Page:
It's hard watching your father struggle to get out of his bed without help knowing that 70-odd years ago he was always the first one up, making coffee and reading the paper while you slept the morning away.
It's hard hearing your father labor to find the right words to describe his day knowing full well he had no trouble finding them when you were 8 years old and broke the back window trying to throw a rock over the roof.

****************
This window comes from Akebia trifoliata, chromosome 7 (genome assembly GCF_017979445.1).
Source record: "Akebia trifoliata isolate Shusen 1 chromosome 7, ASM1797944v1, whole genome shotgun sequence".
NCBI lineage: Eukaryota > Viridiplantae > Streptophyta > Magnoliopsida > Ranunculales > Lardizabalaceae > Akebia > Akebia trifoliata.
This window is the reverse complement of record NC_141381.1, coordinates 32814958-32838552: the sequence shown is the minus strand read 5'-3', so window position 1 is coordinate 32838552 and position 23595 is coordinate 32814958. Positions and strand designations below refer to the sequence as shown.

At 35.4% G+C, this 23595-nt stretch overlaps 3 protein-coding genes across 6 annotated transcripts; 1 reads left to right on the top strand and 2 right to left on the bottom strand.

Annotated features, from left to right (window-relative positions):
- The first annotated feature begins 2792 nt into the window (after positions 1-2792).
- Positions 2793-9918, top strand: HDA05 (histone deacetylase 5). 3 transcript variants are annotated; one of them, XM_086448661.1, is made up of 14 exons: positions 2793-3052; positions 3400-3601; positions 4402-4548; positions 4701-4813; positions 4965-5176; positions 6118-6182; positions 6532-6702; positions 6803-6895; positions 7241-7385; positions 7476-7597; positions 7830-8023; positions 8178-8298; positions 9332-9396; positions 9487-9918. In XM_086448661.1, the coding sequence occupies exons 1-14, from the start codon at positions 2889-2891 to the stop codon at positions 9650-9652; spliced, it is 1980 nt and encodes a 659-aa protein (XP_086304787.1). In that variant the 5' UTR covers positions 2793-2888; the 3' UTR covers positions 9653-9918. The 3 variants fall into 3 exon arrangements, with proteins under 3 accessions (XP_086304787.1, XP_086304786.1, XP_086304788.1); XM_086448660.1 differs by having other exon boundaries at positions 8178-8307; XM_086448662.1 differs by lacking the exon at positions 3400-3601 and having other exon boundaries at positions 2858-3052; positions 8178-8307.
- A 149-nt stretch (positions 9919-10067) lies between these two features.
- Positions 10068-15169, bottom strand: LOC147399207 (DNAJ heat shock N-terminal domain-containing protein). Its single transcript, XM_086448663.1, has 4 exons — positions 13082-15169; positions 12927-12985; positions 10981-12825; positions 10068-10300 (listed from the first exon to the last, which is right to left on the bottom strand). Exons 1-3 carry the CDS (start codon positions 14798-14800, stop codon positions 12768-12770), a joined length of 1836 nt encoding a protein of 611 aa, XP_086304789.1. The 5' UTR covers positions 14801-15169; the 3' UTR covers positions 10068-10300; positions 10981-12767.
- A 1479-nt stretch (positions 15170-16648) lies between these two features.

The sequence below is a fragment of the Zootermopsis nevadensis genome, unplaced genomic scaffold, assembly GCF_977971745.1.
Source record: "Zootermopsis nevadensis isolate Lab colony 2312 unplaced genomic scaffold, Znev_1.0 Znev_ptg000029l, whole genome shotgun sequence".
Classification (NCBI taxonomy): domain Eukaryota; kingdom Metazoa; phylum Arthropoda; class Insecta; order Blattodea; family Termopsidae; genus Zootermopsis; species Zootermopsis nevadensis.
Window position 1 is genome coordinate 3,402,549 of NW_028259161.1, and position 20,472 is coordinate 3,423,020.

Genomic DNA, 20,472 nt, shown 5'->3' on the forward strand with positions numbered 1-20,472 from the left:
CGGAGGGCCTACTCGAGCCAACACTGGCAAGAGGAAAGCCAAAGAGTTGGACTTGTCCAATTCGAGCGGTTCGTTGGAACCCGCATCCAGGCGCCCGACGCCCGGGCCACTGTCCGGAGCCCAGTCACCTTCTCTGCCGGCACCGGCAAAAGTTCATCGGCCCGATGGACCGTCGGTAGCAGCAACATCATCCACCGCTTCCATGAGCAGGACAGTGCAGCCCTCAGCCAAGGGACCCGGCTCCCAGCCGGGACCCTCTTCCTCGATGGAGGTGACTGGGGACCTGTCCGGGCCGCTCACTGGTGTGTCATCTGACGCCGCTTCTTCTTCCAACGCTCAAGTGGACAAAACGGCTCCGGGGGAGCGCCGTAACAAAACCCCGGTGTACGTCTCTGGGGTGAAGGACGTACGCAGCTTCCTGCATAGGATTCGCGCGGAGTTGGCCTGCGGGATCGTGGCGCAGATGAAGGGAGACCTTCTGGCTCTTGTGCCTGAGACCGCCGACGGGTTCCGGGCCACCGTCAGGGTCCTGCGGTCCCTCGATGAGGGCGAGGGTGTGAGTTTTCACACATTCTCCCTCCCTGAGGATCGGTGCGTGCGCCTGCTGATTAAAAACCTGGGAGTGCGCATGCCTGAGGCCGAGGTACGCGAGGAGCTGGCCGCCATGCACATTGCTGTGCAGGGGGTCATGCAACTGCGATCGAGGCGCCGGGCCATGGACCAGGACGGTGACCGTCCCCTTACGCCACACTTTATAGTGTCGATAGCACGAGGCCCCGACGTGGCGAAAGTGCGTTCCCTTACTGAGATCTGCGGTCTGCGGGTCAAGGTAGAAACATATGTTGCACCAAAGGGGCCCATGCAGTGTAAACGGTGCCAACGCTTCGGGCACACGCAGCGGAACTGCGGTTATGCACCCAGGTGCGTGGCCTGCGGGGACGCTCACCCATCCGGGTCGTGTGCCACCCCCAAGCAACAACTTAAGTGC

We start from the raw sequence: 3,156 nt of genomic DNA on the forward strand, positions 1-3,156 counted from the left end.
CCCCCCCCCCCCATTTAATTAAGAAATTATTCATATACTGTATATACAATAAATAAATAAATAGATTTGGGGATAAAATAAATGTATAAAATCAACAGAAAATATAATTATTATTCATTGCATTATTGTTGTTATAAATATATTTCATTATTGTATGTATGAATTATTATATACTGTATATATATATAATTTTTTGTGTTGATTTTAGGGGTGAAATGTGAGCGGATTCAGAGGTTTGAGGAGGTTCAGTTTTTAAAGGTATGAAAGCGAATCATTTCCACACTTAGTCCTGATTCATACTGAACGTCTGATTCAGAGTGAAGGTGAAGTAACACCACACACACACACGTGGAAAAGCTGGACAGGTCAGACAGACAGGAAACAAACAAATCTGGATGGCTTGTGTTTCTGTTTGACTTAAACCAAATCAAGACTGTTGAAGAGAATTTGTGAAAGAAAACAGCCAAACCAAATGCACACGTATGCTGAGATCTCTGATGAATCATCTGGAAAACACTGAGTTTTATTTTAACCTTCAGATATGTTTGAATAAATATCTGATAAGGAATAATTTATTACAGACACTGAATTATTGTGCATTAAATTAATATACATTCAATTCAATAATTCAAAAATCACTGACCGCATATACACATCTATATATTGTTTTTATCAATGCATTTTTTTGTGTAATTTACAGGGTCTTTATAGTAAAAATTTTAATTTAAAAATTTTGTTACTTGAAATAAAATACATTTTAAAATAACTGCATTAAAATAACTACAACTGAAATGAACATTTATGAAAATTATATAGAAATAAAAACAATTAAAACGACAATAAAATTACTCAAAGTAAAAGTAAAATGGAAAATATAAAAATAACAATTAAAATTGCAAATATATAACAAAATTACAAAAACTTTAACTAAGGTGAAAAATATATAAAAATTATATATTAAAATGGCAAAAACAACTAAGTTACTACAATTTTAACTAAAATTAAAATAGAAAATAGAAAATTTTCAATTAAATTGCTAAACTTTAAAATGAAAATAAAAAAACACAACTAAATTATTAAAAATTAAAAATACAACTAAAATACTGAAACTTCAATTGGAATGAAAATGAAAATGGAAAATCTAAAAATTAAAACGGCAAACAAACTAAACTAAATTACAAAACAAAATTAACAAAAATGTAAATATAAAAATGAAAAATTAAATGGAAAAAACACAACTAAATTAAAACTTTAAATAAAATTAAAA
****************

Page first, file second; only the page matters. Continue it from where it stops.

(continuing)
It's hard seeing your father relegated to wheelchairs and walkers knowing that this same man used to play catcher on the church's softball team, once breaking his collarbone while defending home plate.
It's hard knowing your father will never again climb a mountain, fix scrambled eggs, ride a bicycle around the block, drive his car to the gas station, chop wood to put in the fireplace, or play Santa Claus for needy children.
But he's in therapy, trying to learn how to walk again.
Yesterday he took 50 steps.
It was a good day.